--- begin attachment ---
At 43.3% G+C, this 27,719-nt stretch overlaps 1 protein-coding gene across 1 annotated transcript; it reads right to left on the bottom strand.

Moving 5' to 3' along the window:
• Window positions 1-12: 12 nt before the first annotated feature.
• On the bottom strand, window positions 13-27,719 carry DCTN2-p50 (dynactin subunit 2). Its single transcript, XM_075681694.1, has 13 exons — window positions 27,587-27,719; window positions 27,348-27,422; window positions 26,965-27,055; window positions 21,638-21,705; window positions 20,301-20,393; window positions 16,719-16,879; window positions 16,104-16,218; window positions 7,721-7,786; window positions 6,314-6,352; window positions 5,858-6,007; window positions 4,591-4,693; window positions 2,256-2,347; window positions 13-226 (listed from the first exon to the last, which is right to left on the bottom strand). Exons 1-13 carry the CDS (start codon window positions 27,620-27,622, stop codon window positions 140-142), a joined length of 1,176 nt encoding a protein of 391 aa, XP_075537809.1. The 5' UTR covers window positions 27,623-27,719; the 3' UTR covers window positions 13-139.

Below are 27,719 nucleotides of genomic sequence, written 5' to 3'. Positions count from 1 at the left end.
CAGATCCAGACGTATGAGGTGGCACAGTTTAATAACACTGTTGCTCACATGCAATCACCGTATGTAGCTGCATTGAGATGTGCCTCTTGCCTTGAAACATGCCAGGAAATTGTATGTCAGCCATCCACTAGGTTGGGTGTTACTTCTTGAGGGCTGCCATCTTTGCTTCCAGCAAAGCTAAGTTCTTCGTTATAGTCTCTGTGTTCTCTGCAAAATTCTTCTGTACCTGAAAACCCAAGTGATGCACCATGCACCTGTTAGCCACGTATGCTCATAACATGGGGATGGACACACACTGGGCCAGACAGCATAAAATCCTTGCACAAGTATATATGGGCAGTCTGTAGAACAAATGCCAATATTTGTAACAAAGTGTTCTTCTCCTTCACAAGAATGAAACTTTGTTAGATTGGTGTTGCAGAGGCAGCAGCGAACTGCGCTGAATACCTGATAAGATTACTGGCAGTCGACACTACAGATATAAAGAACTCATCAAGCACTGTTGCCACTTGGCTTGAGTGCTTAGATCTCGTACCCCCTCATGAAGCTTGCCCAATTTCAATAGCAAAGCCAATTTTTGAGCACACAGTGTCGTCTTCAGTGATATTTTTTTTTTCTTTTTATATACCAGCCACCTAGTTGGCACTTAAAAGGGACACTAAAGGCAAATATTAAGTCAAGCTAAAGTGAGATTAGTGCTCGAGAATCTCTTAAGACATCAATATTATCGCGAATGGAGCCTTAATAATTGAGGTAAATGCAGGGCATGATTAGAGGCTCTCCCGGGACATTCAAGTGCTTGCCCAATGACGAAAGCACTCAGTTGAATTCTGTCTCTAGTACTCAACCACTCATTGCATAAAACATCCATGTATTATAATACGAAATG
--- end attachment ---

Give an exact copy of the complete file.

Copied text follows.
At 43.3% G+C, this 27,719-nt stretch overlaps 1 protein-coding gene across 1 annotated transcript; it reads right to left on the bottom strand.

Moving 5' to 3' along the window:
• Window positions 1-12: 12 nt before the first annotated feature.
• On the bottom strand, window positions 13-27,719 carry DCTN2-p50 (dynactin subunit 2). Its single transcript, XM_075681694.1, has 13 exons — window positions 27,587-27,719; window positions 27,348-27,422; window positions 26,965-27,055; window positions 21,638-21,705; window positions 20,301-20,393; window positions 16,719-16,879; window positions 16,104-16,218; window positions 7,721-7,786; window positions 6,314-6,352; window positions 5,858-6,007; window positions 4,591-4,693; window positions 2,256-2,347; window positions 13-226 (listed from the first exon to the last, which is right to left on the bottom strand). Exons 1-13 carry the CDS (start codon window positions 27,620-27,622, stop codon window positions 140-142), a joined length of 1,176 nt encoding a protein of 391 aa, XP_075537809.1. The 5' UTR covers window positions 27,623-27,719; the 3' UTR covers window positions 13-139.

Below are 27,719 nucleotides of genomic sequence, written 5' to 3'. Positions count from 1 at the left end.
CAGATCCAGACGTATGAGGTGGCACAGTTTAATAACACTGTTGCTCACATGCAATCACCGTATGTAGCTGCATTGAGATGTGCCTCTTGCCTTGAAACATGCCAGGAAATTGTATGTCAGCCATCCACTAGGTTGGGTGTTACTTCTTGAGGGCTGCCATCTTTGCTTCCAGCAAAGCTAAGTTCTTCGTTATAGTCTCTGTGTTCTCTGCAAAATTCTTCTGTACCTGAAAACCCAAGTGATGCACCATGCACCTGTTAGCCACGTATGCTCATAACATGGGGATGGACACACACTGGGCCAGACAGCATAAAATCCTTGCACAAGTATATATGGGCAGTCTGTAGAACAAATGCCAATATTTGTAACAAAGTGTTCTTCTCCTTCACAAGAATGAAACTTTGTTAGATTGGTGTTGCAGAGGCAGCAGCGAACTGCGCTGAATACCTGATAAGATTACTGGCAGTCGACACTACAGATATAAAGAACTCATCAAGCACTGTTGCCACTTGGCTTGAGTGCTTAGATCTCGTACCCCCTCATGAAGCTTGCCCAATTTCAATAGCAAAGCCAATTTTTGAGCACACAGTGTCGTCTTCAGTGATATTTTTTTTTTCTTTTTATATACCAGCCACCTAGTTGGCACTTAAAAGGGACACTAAAGGCAAATATTAAGTCAAGCTAAAGTGAGATTAGTGCTCGAGAATCTCTTAAGACATCAATATTATCGCGAATGGAGCCTTAATAATTGAGGTAAATGCAGGGCATGATTAGAGGCTCTCCCGGGACATTCAAGTGCTTGCCCAATGACGAAAGCACTCAGTTGAATTCTGTCTCTAGTACTCAACCACTCATTGCATAAAACATCCATGTATTATAATACGAAATG